Microeconomics questions (elasticity)


by danny-saf
Tags: elasticity, microeconomics
danny-saf
danny-saf is offline
#1
Sep23-09, 11:21 AM
P: 2
When the price of popsicles rose from $10 to $11, consumer expenditures on them dropped by 10%, indicating that:
A. Demand for popsicles had a price elasticity of -1
B. Demand for popsicles was price-elastic
C. Popsicles are a normal good
D. Popsicles are an inferior good
E. More than one answer is correct

2. At a price of $10, Jane would buy 8 CDs. At a price of $12, Jane would buy 6 CDs. Her price elasticity of demand would then be:
A. -1/2
B. -11/7
C. -5/4
D. -5/8
E. -4/5
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General_Sax
General_Sax is offline
#2
Sep23-09, 11:10 PM
P: 450
A. Demand for popsicles had a price elasticity of -1

I'm pretty sure, because price elasticitiy is a representation of the change in price/demand, and is technically expressed in a negative manner. seems to be a one-to-one ratio.

I forget if it's price over qantity or the other way around.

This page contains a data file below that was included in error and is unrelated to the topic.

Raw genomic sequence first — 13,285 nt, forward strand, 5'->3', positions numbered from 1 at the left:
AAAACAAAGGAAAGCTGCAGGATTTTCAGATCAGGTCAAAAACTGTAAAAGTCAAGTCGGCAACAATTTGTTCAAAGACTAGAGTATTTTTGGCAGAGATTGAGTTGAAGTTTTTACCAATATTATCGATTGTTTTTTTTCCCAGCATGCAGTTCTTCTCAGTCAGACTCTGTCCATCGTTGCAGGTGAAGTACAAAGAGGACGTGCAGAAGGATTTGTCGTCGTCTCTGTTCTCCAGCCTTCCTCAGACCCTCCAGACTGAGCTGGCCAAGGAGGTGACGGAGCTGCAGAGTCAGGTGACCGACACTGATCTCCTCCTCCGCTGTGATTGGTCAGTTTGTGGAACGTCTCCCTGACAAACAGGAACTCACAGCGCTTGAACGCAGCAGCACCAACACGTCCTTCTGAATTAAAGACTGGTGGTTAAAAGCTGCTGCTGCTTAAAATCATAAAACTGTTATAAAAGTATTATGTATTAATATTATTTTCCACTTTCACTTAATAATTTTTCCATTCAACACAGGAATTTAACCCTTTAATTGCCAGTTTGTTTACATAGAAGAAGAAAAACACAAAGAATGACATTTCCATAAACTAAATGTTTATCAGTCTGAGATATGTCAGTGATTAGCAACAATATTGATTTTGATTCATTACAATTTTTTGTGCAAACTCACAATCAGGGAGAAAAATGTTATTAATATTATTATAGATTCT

Econ is so easy, if you show up to the classes you shouldn't have any problems doing decently.
daviddee305
daviddee305 is offline
#3
Sep25-09, 04:39 PM
P: 16
Price Elasticity is expressed as:

(Change in % of Quantity Demanded / Change in % of Price)

To determine the change in % of QD, you use [$1/($21/2) = ~ 9.5%]. So a change in the price of 9.5% led to a change in consumer demand of 10%

(10/9.5 = 1.05)

1.05 tells you whether or not demand is elastic or inelastic, and based on that formula you should be able to infer the answer to second question.

daviddee305
daviddee305 is offline
#4
Sep25-09, 04:45 PM
P: 16

Microeconomics questions (elasticity)


I took Micro last semester and when we learned elasticity it was never a negative value except for 'income' and 'cross' elasticity. Elasticity of supply & demand is a ratio to measure responsiveness, and it was always positive. So, if you're professor is using another text that teaches negatives for this measure than General Sax may be correct, and not me.


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